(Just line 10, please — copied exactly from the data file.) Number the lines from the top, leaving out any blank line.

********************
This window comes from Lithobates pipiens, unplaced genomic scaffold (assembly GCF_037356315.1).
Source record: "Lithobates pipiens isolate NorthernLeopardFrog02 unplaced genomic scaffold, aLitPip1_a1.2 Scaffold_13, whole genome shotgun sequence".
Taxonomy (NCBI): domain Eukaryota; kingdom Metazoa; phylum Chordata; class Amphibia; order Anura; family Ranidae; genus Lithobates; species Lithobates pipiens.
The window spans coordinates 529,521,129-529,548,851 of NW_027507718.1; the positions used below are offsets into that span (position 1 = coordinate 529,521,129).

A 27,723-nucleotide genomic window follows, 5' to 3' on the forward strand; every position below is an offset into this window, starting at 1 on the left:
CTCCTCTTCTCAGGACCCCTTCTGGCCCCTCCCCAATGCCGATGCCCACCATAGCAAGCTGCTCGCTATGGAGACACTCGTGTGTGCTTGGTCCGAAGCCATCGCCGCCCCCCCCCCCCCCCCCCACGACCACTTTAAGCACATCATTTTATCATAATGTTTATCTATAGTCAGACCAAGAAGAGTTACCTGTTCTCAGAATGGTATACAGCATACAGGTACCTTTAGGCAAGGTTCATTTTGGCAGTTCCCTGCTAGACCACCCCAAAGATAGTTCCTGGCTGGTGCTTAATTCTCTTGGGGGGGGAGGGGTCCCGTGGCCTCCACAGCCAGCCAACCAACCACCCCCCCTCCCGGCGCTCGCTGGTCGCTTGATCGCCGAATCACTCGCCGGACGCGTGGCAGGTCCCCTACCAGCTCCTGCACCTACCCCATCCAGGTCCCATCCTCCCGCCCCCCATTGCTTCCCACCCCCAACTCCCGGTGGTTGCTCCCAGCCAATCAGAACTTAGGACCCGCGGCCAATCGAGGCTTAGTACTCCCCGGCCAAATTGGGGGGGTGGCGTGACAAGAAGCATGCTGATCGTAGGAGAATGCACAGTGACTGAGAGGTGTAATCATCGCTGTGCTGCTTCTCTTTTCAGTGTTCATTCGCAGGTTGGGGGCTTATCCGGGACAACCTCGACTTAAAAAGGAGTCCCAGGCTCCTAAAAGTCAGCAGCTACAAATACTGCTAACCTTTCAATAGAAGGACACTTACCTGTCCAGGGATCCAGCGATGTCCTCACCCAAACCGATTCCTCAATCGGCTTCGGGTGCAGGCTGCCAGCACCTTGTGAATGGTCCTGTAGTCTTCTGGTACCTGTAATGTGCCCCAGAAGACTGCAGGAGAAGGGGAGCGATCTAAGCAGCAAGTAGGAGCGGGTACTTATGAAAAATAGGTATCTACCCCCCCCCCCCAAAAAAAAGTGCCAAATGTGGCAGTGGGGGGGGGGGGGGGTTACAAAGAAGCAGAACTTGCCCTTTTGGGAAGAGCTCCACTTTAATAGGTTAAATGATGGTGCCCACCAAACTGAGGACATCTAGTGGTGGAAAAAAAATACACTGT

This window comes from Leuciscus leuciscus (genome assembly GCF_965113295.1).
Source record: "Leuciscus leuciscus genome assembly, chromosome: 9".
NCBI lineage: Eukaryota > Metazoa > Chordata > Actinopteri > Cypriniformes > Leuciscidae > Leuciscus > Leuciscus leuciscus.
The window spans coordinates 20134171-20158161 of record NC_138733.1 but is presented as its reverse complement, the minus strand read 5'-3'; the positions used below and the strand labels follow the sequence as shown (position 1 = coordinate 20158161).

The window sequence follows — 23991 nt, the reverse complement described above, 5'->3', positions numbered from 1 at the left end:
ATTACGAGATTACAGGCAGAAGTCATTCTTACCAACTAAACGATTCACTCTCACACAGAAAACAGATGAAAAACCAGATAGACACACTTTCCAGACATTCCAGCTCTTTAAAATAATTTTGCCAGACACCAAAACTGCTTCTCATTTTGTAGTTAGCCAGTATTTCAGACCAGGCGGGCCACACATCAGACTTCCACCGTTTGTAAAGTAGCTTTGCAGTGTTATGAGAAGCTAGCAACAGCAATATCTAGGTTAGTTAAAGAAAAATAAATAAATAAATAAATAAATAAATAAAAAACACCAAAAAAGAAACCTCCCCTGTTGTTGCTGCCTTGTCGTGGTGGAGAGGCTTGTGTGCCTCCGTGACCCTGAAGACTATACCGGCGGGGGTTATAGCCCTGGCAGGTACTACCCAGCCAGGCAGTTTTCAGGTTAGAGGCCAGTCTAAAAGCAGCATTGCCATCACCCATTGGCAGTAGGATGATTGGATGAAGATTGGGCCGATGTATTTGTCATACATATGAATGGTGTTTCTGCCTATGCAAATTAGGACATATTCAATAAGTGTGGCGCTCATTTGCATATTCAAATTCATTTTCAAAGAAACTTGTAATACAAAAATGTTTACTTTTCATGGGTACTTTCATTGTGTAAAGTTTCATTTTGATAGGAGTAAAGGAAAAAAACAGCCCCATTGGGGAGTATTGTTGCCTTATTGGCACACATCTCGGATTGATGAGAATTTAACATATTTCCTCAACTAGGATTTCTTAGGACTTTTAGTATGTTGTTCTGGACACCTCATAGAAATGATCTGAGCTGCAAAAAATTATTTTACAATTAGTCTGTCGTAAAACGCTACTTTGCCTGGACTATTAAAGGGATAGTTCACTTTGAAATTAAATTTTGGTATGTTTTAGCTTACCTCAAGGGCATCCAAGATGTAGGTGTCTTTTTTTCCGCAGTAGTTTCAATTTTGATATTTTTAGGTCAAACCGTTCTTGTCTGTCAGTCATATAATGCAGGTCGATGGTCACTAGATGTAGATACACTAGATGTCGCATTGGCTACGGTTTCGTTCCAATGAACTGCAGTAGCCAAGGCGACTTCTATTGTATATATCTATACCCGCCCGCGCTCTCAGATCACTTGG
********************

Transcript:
The window spans coordinates 20134171-20158161 of record NC_138733.1 but is presented as its reverse complement, the minus strand read 5'-3'; the positions used below and the strand labels follow the sequence as shown (position 1 = coordinate 20158161).